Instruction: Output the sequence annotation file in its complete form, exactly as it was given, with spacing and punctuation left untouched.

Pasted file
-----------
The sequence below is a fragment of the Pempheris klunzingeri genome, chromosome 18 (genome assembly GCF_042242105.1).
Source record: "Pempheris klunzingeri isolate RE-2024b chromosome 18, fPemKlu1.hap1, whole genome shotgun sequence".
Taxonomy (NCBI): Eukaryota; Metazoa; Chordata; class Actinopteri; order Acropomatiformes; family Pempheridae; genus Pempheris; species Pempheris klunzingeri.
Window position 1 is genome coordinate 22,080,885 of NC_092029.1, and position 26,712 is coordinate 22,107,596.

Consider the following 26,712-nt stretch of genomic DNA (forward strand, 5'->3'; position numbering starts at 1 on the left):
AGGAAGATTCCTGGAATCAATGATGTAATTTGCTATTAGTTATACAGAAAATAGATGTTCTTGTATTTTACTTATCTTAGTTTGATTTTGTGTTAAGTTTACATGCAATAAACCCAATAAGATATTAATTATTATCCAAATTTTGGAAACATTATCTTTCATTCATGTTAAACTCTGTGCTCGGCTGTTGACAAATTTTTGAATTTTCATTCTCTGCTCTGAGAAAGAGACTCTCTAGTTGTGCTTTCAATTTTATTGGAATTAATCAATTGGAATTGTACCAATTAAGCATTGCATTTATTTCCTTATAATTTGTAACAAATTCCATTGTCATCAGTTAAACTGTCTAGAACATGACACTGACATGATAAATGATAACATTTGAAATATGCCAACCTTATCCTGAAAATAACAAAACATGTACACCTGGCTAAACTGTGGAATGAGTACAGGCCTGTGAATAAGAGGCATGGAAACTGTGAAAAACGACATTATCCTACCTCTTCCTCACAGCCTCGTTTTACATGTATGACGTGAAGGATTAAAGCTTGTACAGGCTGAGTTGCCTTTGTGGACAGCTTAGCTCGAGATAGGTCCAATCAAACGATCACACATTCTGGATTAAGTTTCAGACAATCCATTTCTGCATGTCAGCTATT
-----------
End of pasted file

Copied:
The sequence below is a fragment of the Pempheris klunzingeri genome, chromosome 18 (genome assembly GCF_042242105.1).
Source record: "Pempheris klunzingeri isolate RE-2024b chromosome 18, fPemKlu1.hap1, whole genome shotgun sequence".
Taxonomy (NCBI): Eukaryota; Metazoa; Chordata; class Actinopteri; order Acropomatiformes; family Pempheridae; genus Pempheris; species Pempheris klunzingeri.
Window position 1 is genome coordinate 22,080,885 of NC_092029.1, and position 26,712 is coordinate 22,107,596.

Consider the following 26,712-nt stretch of genomic DNA (forward strand, 5'->3'; position numbering starts at 1 on the left):
AGGAAGATTCCTGGAATCAATGATGTAATTTGCTATTAGTTATACAGAAAATAGATGTTCTTGTATTTTACTTATCTTAGTTTGATTTTGTGTTAAGTTTACATGCAATAAACCCAATAAGATATTAATTATTATCCAAATTTTGGAAACATTATCTTTCATTCATGTTAAACTCTGTGCTCGGCTGTTGACAAATTTTTGAATTTTCATTCTCTGCTCTGAGAAAGAGACTCTCTAGTTGTGCTTTCAATTTTATTGGAATTAATCAATTGGAATTGTACCAATTAAGCATTGCATTTATTTCCTTATAATTTGTAACAAATTCCATTGTCATCAGTTAAACTGTCTAGAACATGACACTGACATGATAAATGATAACATTTGAAATATGCCAACCTTATCCTGAAAATAACAAAACATGTACACCTGGCTAAACTGTGGAATGAGTACAGGCCTGTGAATAAGAGGCATGGAAACTGTGAAAAACGACATTATCCTACCTCTTCCTCACAGCCTCGTTTTACATGTATGACGTGAAGGATTAAAGCTTGTACAGGCTGAGTTGCCTTTGTGGACAGCTTAGCTCGAGATAGGTCCAATCAAACGATCACACATTCTGGATTAAGTTTCAGACAATCCATTTCTGCATGTCAGCTATT